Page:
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Benefit/cost analyses for highway projects, apart from safety considerations, rely most heavily on travel time savings and travel distance savings for user benefits. Travel time savings are converted to dollars by multiplying by a value of time. Values of time vary by vehicle class and user class. Values of time for personal travel and for non-freight commercial vehicles are pegged to the prevailing wage rate. Values of time (as well as values of distance) for freight vehicles are based on the costs of truck operation.
Travel time savings are estimated from the difference between VHT (vehicle-hours-travel) before and after the project. Travel distance savings are estimated from the difference between VMT (vehicle-miles-travel) before and after the project. VHT and VMT are standard outputs of the traffic assignment step in travel model. Ideally, the traffic assignment step is “multiclass”, thereby giving VHT and VMT separately for each vehicle class with unique values of time and values of distance. In the absence of a “multiclass” traffic assignment, it is possible to refine traffic volumes into vehicle classes by using the methods outlined in Vehicle mix refinements and Refining vehicle class forecasts for evaluation . Values of time are not considered to be affected by highway functional class.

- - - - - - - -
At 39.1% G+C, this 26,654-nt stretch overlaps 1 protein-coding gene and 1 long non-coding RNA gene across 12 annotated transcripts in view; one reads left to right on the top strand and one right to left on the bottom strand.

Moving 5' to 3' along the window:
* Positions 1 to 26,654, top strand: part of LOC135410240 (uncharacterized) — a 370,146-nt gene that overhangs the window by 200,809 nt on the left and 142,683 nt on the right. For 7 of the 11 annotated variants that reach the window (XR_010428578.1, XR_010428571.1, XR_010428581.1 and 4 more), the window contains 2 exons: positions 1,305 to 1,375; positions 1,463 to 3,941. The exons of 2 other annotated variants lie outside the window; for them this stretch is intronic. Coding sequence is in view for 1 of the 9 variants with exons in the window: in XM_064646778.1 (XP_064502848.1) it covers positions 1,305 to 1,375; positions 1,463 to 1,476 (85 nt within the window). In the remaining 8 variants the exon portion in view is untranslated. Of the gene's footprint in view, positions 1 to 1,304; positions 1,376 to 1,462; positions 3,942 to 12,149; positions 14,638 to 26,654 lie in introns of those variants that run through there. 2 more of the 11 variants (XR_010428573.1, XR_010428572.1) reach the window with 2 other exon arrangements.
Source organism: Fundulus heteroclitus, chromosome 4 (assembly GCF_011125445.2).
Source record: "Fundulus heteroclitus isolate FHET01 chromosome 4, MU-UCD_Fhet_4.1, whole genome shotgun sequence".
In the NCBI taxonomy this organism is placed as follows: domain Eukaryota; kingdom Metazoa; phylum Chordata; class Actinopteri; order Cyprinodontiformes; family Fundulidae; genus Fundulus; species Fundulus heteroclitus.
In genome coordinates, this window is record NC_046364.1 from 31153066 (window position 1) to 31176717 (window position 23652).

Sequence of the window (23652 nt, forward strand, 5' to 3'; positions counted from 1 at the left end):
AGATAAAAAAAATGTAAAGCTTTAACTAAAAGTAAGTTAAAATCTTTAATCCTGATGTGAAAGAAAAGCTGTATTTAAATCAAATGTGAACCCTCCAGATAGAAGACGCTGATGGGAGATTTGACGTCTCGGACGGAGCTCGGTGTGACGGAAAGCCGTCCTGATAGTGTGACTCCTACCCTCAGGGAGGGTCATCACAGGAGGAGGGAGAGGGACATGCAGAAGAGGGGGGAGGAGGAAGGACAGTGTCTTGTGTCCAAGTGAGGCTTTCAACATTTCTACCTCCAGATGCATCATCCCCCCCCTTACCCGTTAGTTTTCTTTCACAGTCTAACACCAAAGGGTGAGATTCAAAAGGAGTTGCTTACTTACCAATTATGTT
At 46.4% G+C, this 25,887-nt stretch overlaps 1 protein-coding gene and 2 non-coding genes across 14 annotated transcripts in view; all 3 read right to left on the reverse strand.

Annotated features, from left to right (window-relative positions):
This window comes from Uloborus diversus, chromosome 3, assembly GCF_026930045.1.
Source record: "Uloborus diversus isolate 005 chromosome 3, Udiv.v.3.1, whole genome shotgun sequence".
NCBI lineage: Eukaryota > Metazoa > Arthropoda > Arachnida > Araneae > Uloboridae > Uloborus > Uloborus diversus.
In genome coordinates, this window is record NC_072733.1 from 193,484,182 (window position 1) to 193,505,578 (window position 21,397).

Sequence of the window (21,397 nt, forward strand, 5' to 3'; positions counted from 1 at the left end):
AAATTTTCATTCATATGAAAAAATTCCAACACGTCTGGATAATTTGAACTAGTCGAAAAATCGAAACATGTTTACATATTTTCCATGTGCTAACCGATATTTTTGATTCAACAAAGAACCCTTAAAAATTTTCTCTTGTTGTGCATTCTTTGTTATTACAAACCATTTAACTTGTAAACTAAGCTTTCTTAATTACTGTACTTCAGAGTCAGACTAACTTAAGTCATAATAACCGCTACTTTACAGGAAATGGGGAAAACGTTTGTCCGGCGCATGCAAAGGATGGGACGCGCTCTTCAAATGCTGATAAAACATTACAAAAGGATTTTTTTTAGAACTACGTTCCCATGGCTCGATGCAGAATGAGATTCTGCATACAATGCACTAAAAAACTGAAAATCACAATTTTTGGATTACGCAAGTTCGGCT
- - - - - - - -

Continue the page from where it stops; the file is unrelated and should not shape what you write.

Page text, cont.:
BCA.Net is a benefit/cost analysis tool for highway projects that is maintained by FHWA. BCA.Net needs peak and off-peak AADT traffic volumes and the proportion of vehicles in each of three vehicle classes: automobiles, truck, and buses. Separate peaking and vehicle mix profiles may be defined for weekdays and weekend days.
Most traffic forecasts do not calculate VHT and VMT by user class (e.g., by income or by travel purpose). If desired, estimates of VHT and VMT by user class would require (given outputs from conventional travel model) a post-processing step. For example, VHTs and VMTs may be refined into purposes with trip production rate percentages from NCHRP #365 (Table 9), pre-assignment time-of-day factors from NCHRP 716 (Table C.11), and known average trip lengths (either from a traffic model or from survey data) appropriate for the community. BCA.Net does not differentiate between user classes.
Using net VHT and net VMT for user benefits assumes that the total number of trips within the system is constant. Another, more robust, measure of user benefits, utilized by BCA.Net, is consumer surplus. Consumer surplus, as implemented in many transportation studies, may be a more appropriate means of estimating user benefits than strict travel time/cost savings when there is an increase (or decrease) in the number of trips within the analysis area.